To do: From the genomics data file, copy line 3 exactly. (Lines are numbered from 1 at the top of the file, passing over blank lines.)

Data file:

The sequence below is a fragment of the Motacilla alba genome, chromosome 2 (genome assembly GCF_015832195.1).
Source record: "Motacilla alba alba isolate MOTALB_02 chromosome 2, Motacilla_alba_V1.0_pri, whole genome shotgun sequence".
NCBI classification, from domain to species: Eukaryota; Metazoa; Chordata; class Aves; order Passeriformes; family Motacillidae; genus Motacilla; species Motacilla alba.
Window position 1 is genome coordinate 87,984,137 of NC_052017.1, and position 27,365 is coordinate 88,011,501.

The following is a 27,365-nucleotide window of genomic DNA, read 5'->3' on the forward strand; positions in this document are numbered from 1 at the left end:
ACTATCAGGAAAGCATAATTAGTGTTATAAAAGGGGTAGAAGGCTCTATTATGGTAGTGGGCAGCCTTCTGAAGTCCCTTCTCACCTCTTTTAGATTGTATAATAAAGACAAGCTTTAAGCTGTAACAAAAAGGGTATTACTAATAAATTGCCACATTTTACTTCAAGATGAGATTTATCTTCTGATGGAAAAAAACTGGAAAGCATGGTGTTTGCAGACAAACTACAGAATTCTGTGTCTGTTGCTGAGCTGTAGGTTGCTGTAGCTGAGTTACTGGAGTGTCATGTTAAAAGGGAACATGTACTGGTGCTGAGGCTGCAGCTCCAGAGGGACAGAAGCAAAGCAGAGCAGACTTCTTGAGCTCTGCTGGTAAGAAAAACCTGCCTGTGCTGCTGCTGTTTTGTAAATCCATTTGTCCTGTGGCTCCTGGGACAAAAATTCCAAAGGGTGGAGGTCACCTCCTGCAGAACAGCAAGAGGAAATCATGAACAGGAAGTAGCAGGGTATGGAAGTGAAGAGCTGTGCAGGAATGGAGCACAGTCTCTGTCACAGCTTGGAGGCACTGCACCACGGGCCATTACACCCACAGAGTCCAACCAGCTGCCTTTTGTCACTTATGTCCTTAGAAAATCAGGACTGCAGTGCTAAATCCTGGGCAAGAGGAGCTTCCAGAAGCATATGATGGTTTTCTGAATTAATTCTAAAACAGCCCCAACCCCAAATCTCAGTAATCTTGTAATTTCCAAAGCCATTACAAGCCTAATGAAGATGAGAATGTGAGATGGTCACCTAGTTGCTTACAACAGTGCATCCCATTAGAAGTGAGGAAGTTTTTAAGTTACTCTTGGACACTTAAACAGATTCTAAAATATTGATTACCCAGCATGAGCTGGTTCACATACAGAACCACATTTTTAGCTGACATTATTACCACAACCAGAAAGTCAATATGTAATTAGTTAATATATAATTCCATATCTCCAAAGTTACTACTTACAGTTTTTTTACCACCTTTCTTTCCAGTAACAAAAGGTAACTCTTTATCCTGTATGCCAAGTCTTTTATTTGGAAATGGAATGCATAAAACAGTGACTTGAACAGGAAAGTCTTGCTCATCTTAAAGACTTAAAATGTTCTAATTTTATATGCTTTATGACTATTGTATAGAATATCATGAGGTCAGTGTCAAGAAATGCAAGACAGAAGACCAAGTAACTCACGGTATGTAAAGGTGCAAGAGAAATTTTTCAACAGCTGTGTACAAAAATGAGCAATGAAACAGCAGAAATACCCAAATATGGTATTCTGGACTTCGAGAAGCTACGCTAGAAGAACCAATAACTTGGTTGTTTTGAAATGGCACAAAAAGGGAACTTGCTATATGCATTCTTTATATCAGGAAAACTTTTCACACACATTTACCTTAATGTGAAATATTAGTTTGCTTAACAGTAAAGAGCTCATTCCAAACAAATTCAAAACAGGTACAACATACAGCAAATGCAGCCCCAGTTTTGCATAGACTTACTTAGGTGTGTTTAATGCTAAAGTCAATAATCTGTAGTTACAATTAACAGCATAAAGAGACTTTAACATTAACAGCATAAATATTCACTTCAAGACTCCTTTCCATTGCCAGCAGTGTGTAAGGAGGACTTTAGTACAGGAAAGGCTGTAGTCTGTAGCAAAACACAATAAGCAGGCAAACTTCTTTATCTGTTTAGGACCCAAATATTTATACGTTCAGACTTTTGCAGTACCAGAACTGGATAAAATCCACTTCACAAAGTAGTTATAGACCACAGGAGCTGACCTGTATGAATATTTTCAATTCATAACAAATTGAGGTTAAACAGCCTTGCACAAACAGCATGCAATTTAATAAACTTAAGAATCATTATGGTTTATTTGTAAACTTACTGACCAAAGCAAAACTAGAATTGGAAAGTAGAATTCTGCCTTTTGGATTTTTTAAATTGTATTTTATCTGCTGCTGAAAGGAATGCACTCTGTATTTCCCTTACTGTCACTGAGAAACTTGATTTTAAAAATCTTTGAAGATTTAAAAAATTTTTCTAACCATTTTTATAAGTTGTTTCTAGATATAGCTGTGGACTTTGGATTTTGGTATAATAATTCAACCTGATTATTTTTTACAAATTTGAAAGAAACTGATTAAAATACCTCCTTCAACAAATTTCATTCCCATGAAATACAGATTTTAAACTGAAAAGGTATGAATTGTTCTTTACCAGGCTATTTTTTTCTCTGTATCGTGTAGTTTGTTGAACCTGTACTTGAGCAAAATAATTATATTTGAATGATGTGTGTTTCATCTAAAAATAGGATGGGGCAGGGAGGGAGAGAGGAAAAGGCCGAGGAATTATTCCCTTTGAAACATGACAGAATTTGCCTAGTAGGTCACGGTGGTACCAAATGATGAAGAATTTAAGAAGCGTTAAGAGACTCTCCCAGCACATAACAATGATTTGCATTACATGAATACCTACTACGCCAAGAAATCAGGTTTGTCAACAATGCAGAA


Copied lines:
NCBI classification, from domain to species: Eukaryota; Metazoa; Chordata; class Aves; order Passeriformes; family Motacillidae; genus Motacilla; species Motacilla alba.